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Big BLM mustang roundup set to begin

PORTLAND — Wild horse advocates are calling for a stop to one of the largest roundups of wild mustangs in Oregon history.

The U.S. Bureau of Land Management on Monday began preparations to gather up to 1,500 wild horses roaming freely on about 625 square miles of the Beatys Butte herd management area east of Lakeview in southern Oregon.

Officials say the mustangs will be rounded up by helicopter. The roundup's aim is to reduce the population to 100 and remove the rest.

It's the first roundup since a federal investigation in October determined a Colorado livestock hauler repeatedly lied to officials and sold nearly 1,800 wild horses to buyers who took them to slaughterhouses in Mexico.

The hauler bought the mustangs through the BLM program that's supposed to provide wild horses with good homes.

Wild horses are protected under federal law, and selling them for slaughter is illegal. The BLM said it has taken additional steps to "prevent this type of situation from happening."

Officials say the large population of mustangs in southern Oregon damages the environment and wildlife, a problem compounded by the area's drought that has stressed forage and water availability.

"Horses have overgrazed sagebrush and other plants to the extent that plants and soils are being lost entirely," BLM spokeswoman Larisa Bogardus said in a statement.

But horse advocates say conflicts with livestock, which share the land with the mustangs, are driving the roundup. Deniz Bolbol with American Wild Horse Preservation Campaign said thousands of cattle are permitted by the federal government to graze in the area.

"It's the ranchers versus the wild horses," Bolbol said. "The horses eat the same food as the cows."

Federal officials say ranchers have voluntarily reduced grazing in the area by approximately 70 percent.

Wild horse advocates are also asking the government to implement a program to suppress population growth — with the use of a fertility control vaccine that's currently administered to a small number of horses.

But the BLM says that vaccine's effectiveness is limited to one or two years and must be hand-injected or deployed via ground-darting, making it difficult to administer to wild horses on a large scale. The agency is currently researching other fertility controls, including sterilization — something mustang advocates say would be cruel and would change wild mustangs' natural behavior.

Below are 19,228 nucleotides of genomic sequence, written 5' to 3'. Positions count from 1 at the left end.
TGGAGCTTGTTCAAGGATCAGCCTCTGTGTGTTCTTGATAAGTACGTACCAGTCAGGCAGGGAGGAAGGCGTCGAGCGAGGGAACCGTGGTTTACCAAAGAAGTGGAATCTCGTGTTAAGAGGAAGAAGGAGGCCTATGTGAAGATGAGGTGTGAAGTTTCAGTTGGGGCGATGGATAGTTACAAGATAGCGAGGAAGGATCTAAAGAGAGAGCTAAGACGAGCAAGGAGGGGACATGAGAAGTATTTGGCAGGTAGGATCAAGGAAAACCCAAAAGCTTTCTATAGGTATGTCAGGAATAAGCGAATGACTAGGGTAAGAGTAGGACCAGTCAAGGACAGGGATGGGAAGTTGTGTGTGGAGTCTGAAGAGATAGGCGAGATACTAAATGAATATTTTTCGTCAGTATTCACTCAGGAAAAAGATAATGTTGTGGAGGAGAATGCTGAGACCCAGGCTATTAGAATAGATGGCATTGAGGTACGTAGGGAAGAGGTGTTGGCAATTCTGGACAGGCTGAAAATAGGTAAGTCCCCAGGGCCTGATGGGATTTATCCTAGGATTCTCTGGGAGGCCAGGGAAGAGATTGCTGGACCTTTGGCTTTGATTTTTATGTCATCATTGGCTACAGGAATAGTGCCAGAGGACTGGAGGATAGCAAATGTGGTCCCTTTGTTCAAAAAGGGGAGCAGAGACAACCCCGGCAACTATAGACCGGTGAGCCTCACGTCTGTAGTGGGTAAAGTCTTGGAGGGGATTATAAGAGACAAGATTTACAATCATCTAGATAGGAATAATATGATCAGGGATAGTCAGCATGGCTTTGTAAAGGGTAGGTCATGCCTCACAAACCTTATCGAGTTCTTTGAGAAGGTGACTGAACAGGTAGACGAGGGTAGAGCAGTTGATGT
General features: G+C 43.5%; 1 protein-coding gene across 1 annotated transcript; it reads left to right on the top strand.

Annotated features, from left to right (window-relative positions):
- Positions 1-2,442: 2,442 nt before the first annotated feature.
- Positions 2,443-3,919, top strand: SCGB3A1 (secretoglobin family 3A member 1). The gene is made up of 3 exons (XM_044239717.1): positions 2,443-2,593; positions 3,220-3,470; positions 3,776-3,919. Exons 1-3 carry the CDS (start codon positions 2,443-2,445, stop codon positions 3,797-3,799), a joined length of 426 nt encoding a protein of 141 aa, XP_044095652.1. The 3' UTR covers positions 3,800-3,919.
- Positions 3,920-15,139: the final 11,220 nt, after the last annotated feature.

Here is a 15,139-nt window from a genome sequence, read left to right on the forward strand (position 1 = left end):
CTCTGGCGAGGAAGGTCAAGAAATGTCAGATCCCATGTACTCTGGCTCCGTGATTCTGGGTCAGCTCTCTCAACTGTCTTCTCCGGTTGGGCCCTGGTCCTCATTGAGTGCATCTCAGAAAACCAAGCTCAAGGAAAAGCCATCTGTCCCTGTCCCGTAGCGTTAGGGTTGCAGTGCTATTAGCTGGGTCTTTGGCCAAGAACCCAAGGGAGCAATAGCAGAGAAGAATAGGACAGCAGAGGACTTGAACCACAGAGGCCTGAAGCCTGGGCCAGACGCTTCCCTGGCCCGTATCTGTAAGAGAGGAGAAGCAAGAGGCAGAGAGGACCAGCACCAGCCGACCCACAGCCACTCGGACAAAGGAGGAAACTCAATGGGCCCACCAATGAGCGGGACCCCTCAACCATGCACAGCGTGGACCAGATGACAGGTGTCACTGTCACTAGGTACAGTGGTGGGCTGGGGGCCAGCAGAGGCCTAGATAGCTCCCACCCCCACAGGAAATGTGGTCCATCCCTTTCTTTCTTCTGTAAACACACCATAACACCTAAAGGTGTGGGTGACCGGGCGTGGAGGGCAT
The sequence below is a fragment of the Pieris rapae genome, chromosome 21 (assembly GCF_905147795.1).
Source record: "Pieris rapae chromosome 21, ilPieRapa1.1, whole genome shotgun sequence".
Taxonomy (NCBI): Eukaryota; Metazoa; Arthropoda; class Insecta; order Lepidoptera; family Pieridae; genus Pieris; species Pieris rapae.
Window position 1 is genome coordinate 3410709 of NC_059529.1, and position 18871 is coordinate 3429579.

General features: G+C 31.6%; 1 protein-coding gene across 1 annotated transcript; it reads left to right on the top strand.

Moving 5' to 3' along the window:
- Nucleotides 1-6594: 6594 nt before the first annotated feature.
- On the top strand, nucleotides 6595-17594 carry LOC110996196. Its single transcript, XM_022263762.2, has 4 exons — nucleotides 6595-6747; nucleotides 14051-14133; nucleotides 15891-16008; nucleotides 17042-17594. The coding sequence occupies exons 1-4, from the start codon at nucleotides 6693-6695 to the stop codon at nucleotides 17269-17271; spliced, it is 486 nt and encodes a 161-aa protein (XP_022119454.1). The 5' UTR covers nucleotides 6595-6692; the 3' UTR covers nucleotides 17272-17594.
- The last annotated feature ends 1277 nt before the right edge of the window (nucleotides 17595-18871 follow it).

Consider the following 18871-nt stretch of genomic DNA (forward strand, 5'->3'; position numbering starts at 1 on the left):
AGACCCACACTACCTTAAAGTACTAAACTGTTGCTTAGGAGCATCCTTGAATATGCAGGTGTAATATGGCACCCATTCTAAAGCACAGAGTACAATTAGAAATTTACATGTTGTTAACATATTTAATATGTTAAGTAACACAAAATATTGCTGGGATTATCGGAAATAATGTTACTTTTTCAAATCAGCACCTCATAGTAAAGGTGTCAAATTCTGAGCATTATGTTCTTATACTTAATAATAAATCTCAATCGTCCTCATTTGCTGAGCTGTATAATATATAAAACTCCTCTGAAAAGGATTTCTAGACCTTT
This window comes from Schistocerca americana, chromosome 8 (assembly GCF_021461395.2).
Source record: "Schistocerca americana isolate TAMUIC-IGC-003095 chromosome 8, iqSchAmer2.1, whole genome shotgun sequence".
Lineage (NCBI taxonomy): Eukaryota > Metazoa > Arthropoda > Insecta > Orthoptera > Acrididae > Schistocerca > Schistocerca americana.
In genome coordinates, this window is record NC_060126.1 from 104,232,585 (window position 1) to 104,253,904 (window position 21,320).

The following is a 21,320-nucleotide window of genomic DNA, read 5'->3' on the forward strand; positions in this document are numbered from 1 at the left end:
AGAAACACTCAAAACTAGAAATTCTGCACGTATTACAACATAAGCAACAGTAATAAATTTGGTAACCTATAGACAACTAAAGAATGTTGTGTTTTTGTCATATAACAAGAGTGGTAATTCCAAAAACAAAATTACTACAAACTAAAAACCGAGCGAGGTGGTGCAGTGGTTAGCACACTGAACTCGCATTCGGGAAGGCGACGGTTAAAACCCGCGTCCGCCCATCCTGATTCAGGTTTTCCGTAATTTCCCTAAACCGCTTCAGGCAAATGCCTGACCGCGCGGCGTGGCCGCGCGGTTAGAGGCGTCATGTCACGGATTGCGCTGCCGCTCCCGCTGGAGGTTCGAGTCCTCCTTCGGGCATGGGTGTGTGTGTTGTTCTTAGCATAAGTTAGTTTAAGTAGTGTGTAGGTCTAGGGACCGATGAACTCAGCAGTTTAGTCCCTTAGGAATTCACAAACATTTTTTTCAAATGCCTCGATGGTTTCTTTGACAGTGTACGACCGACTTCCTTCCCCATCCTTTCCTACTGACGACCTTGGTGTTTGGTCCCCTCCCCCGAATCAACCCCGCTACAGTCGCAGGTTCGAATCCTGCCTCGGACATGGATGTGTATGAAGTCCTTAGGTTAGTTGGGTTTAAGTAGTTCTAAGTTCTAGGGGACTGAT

According to BLM data, there are an estimated 47,000 wild horses and 10,000 wild burros living freely on the range throughout the U.S.

In Oregon, an estimated 4,300 wild horses and 50 burros roam freely.

The BLM says it must round up horses, because mustangs have no natural predators and their herd sizes can double every four years. From 2012 to 2014, the agency removed about 13,000 wild horses from the range throughout the West.

Few of the animals are actually adopted or sold. Instead, many wind up in the BLM's long-term facilities. Currently, 46,000 wild horses are held in off-range corrals, pastures and eco-sanctuaries — including about 550 mustangs in a facility in Burns. The cost of feeding and housing the horses: $49 million a year.

Beatys Butte has the largest number of mustangs in the state: 1,287, according to the most recent census count last June. The agency estimates a 20 percent annual population growth, so up to 1,500 could be present, but a recent survey estimated 1,255 horses.

During the roundup, which could take up to a month depending on weather, about 100 horses will be captured daily. They will be checked by a veterinarian and transported by truck and livestock trailer to the Burns holding facility. Once capacity is reached, the remaining horses will be transported to Palomino Valley, Nevada or other holding facilities.

All gathered horses will be offered up for adoption later this year.

Mustangs from the Kiger Management Area near Diamond, Ore., are seen in 2007. The Oregonian / Jamie Francis